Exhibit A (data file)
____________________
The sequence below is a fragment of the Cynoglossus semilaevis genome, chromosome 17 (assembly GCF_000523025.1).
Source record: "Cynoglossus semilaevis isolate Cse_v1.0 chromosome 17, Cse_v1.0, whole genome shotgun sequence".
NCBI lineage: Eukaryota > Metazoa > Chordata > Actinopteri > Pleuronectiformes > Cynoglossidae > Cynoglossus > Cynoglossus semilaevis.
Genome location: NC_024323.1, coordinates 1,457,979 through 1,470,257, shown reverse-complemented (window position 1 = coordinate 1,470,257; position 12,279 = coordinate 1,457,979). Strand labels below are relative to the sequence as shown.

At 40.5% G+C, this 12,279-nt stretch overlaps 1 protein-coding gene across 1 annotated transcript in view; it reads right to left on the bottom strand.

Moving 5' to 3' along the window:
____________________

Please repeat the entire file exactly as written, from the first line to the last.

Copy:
The sequence below is a fragment of the Cynoglossus semilaevis genome, chromosome 17 (assembly GCF_000523025.1).
Source record: "Cynoglossus semilaevis isolate Cse_v1.0 chromosome 17, Cse_v1.0, whole genome shotgun sequence".
NCBI lineage: Eukaryota > Metazoa > Chordata > Actinopteri > Pleuronectiformes > Cynoglossidae > Cynoglossus > Cynoglossus semilaevis.
Genome location: NC_024323.1, coordinates 1,457,979 through 1,470,257, shown reverse-complemented (window position 1 = coordinate 1,470,257; position 12,279 = coordinate 1,457,979). Strand labels below are relative to the sequence as shown.

At 40.5% G+C, this 12,279-nt stretch overlaps 1 protein-coding gene across 1 annotated transcript in view; it reads right to left on the bottom strand.

Moving 5' to 3' along the window: